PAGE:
I was able to (finally) get the Drone into the air last week and it went very well!
The control system successfully stabilised the plane and directed it towards the desired waypoints.
The flight time was cut short at around 11 minutes due to rain however this short flight has demonstrated the core capabilities of the control system.
Lots of progress since the last update.
- The Ground Station is now mostly working.
- The FPGA based autopilot is now at a stage where it is ready for gain tuning, ground testing and semi autonomous flight.
- Interface electronics has been debugged and is almost complete.
I put the drone in the back of the car and took it for a ride around the block. Everything seems to be working which is fantastic!
Screen shot of the ground station, there seems to be some discrepancy between what the GPS is telling me and the location shown Google Earth. I am fairly confident that the GPS is reading correctly so I have a feeling that this could be an inaccuracy in Google Earth (more investigation needed though).
Mounted autopilot, the bottom board is the NI-sbRIO 9606 and the top board is the custom interface daughter card that has:
- Four RS232 ports
- Four I2C
- Eight 12 Bit A to D converters
- 10 PWM in
- 10 PWM out (with high current 6V rail)
- Dual redundant power supply inputs
- Digi 9Xtend 1W RF modem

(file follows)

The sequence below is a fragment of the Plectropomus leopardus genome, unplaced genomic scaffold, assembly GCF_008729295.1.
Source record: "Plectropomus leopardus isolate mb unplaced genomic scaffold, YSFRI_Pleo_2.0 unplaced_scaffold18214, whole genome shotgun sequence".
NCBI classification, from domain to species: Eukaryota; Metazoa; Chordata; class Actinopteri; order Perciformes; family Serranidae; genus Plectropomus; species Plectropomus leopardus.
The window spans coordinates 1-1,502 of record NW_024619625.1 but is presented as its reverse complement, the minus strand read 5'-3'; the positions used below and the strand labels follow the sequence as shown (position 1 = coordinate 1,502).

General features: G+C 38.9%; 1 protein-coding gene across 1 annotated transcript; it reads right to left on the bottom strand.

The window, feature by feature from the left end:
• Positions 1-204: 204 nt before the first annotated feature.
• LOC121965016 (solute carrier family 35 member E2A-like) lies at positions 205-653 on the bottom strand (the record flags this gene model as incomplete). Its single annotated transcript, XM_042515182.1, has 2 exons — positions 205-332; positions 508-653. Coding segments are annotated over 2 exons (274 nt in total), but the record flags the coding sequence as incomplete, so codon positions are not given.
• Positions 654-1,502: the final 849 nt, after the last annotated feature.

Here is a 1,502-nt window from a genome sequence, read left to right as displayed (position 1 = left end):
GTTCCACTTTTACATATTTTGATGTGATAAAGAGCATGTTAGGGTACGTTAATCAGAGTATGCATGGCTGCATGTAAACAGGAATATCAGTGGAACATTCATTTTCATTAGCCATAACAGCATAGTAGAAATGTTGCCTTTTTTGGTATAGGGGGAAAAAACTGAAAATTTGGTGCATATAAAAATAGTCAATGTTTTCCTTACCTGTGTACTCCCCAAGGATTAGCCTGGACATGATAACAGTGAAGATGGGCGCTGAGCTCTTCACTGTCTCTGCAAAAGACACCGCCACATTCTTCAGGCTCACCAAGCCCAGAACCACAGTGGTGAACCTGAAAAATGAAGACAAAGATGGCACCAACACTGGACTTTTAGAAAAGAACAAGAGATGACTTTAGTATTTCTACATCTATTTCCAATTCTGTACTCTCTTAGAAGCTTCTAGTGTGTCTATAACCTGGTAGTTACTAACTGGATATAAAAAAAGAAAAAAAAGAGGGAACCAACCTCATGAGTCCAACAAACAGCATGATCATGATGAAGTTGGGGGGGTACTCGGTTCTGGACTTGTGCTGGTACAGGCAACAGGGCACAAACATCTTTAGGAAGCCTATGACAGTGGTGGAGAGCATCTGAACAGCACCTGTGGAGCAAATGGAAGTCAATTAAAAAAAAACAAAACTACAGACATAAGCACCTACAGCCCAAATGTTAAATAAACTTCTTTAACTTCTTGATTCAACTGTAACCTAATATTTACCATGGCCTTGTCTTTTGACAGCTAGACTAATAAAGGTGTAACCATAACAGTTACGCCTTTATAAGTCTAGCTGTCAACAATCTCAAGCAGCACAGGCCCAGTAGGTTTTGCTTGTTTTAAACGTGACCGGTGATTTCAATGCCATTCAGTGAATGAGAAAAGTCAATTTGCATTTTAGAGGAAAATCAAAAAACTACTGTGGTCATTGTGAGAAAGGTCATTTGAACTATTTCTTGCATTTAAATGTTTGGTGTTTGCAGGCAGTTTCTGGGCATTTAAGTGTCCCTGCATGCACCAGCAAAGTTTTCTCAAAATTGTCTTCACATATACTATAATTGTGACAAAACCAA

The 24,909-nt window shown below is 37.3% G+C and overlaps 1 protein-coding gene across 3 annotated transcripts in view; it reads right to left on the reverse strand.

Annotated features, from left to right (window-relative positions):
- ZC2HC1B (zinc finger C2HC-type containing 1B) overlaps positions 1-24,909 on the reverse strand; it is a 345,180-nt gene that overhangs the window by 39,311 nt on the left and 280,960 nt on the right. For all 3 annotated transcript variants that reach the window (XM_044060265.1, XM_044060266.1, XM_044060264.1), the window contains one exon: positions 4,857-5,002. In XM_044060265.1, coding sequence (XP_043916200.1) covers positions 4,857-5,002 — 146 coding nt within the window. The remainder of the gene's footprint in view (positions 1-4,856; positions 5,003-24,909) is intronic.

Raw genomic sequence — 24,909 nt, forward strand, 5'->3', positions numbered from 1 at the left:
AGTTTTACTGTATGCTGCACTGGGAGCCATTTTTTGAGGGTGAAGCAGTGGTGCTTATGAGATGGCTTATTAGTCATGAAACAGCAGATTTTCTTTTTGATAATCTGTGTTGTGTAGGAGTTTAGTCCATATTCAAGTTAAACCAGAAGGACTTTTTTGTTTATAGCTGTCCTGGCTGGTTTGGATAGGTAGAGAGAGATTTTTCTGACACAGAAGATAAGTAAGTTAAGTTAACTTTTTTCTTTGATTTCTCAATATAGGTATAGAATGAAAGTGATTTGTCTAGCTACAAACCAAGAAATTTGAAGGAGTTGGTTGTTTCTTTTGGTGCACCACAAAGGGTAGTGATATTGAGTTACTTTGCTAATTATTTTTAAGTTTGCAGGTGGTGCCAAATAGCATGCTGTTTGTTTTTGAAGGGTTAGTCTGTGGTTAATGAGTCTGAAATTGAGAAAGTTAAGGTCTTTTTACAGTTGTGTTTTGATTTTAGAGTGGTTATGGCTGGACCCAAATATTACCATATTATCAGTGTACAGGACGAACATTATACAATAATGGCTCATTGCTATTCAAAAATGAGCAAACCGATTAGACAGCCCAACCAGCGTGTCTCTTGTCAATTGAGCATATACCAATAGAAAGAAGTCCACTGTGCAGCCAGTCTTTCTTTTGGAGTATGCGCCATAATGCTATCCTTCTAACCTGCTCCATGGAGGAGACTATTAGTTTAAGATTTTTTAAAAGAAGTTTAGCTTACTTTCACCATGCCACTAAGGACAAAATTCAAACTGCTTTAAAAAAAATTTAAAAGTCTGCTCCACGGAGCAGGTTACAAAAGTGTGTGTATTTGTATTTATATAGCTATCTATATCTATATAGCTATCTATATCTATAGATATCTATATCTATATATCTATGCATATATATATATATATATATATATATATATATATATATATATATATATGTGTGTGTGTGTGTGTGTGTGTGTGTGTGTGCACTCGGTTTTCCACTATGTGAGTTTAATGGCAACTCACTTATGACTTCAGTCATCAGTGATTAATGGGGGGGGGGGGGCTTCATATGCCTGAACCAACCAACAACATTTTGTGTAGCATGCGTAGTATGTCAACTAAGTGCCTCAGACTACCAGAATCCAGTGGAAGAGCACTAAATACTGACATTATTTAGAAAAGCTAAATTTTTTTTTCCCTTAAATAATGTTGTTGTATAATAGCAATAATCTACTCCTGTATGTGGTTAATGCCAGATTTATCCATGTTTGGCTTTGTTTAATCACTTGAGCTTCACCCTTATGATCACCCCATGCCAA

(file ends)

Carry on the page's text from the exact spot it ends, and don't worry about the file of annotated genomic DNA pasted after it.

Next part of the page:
- 5 High current relay outputs
- 25 General 5V IO
The old bottle drop mechanism was fairly dodgy so I have re-vamped it.
This is tricker than it looks as the water bottle weighs greater than 500g which is a significant part of the aircrafts weight and mounting such a mass directly over the center of gravity difficult.
I wanted the simplest mechanism possible to hopefully avoid breakdowns so I went for a single lock-pin design see pictures below.
So far I have been working on the general architecture of the ground station as well as some Google Earth functionality.
The ground station's architecture is centered around "missions", a mission is a collection of information pertaining to a single flight.
A mission currently contains the following information.
- Flight initialisation information (i.e. where do you want to start from).
- Flight waypoints.
- Mission Boundaries.
- Points of interest.
- Recorded flight data (recorded path, speed etc).
The following series of screen shots shows the flow of the ground station program from initialisation to main interface.
Microstrain have provided discounted pricing on a 3DM-GX-45 GPS aided inertial navigation system for use in the 2011/12 Outback UAV challenge.
Key features of the 3DM-GX3-45:
- Fuses data from GPS and AHRS to provide single optimal navigation solution.
- RS232 or USB interface (I went for RS232).
- Can compensate very well for GPS outages of 30 seconds.
- Tiny size (24mm x 44mm)
Single Board RIO 9606
National Instruments is providing Rescue Robotics with a sbRIO-9606 embedded computer & software for the 2011/12 Outback UAV Challenge.
The main features of the 9606:
- 400 MHz processor with real time OS.
- 512 MB nonvolatile storage, 256 MB DRAM.
- Xilinx Spartan-6 LX45 FPGA.
- 96 3.3 V configurable DIO lines.
- Mezzanine connector to interface FPGA with custom daughter board.
- 10.3cm x 9.65cm dimensions.
- Can be fully programmed in LabVIEW
More on product page here: http://sine.ni.com/nips/cds/view/p/lang/en/nid/210003